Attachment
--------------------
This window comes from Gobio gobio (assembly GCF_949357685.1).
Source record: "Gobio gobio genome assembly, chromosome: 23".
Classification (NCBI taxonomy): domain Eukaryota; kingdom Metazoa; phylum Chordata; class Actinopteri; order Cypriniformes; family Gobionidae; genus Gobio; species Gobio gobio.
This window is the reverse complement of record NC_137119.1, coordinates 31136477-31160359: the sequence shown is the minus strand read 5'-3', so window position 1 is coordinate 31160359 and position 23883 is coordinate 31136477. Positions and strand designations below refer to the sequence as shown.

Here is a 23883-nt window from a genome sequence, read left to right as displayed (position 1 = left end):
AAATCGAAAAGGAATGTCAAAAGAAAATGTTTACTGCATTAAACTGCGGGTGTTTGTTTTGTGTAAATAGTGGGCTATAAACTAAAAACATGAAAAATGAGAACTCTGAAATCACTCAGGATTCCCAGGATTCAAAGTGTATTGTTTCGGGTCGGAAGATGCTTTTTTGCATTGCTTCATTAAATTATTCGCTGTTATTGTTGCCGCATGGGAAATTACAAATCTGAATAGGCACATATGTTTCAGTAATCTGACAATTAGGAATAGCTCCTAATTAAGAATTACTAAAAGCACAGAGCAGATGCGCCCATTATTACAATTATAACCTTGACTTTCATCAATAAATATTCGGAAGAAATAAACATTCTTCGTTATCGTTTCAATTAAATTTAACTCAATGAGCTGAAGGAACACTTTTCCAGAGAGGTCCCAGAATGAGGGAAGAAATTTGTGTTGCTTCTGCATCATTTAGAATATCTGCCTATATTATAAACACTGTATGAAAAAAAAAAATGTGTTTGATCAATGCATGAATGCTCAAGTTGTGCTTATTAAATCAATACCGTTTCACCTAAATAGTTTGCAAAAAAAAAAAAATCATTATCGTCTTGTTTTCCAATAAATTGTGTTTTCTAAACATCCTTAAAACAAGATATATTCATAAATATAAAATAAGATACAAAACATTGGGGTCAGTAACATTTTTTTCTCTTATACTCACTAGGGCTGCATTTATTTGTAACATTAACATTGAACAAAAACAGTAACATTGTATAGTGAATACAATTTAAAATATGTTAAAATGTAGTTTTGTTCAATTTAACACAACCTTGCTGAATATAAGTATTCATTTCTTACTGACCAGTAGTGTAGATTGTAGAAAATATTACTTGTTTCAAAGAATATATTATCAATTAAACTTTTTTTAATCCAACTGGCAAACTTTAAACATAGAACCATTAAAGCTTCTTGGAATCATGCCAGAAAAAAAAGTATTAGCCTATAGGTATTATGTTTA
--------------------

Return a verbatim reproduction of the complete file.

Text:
This window comes from Gobio gobio (assembly GCF_949357685.1).
Source record: "Gobio gobio genome assembly, chromosome: 23".
Classification (NCBI taxonomy): domain Eukaryota; kingdom Metazoa; phylum Chordata; class Actinopteri; order Cypriniformes; family Gobionidae; genus Gobio; species Gobio gobio.
This window is the reverse complement of record NC_137119.1, coordinates 31136477-31160359: the sequence shown is the minus strand read 5'-3', so window position 1 is coordinate 31160359 and position 23883 is coordinate 31136477. Positions and strand designations below refer to the sequence as shown.

Here is a 23883-nt window from a genome sequence, read left to right as displayed (position 1 = left end):
AAATCGAAAAGGAATGTCAAAAGAAAATGTTTACTGCATTAAACTGCGGGTGTTTGTTTTGTGTAAATAGTGGGCTATAAACTAAAAACATGAAAAATGAGAACTCTGAAATCACTCAGGATTCCCAGGATTCAAAGTGTATTGTTTCGGGTCGGAAGATGCTTTTTTGCATTGCTTCATTAAATTATTCGCTGTTATTGTTGCCGCATGGGAAATTACAAATCTGAATAGGCACATATGTTTCAGTAATCTGACAATTAGGAATAGCTCCTAATTAAGAATTACTAAAAGCACAGAGCAGATGCGCCCATTATTACAATTATAACCTTGACTTTCATCAATAAATATTCGGAAGAAATAAACATTCTTCGTTATCGTTTCAATTAAATTTAACTCAATGAGCTGAAGGAACACTTTTCCAGAGAGGTCCCAGAATGAGGGAAGAAATTTGTGTTGCTTCTGCATCATTTAGAATATCTGCCTATATTATAAACACTGTATGAAAAAAAAAAATGTGTTTGATCAATGCATGAATGCTCAAGTTGTGCTTATTAAATCAATACCGTTTCACCTAAATAGTTTGCAAAAAAAAAAAAATCATTATCGTCTTGTTTTCCAATAAATTGTGTTTTCTAAACATCCTTAAAACAAGATATATTCATAAATATAAAATAAGATACAAAACATTGGGGTCAGTAACATTTTTTTCTCTTATACTCACTAGGGCTGCATTTATTTGTAACATTAACATTGAACAAAAACAGTAACATTGTATAGTGAATACAATTTAAAATATGTTAAAATGTAGTTTTGTTCAATTTAACACAACCTTGCTGAATATAAGTATTCATTTCTTACTGACCAGTAGTGTAGATTGTAGAAAATATTACTTGTTTCAAAGAATATATTATCAATTAAACTTTTTTTAATCCAACTGGCAAACTTTAAACATAGAACCATTAAAGCTTCTTGGAATCATGCCAGAAAAAAAAGTATTAGCCTATAGGTATTATGTTTA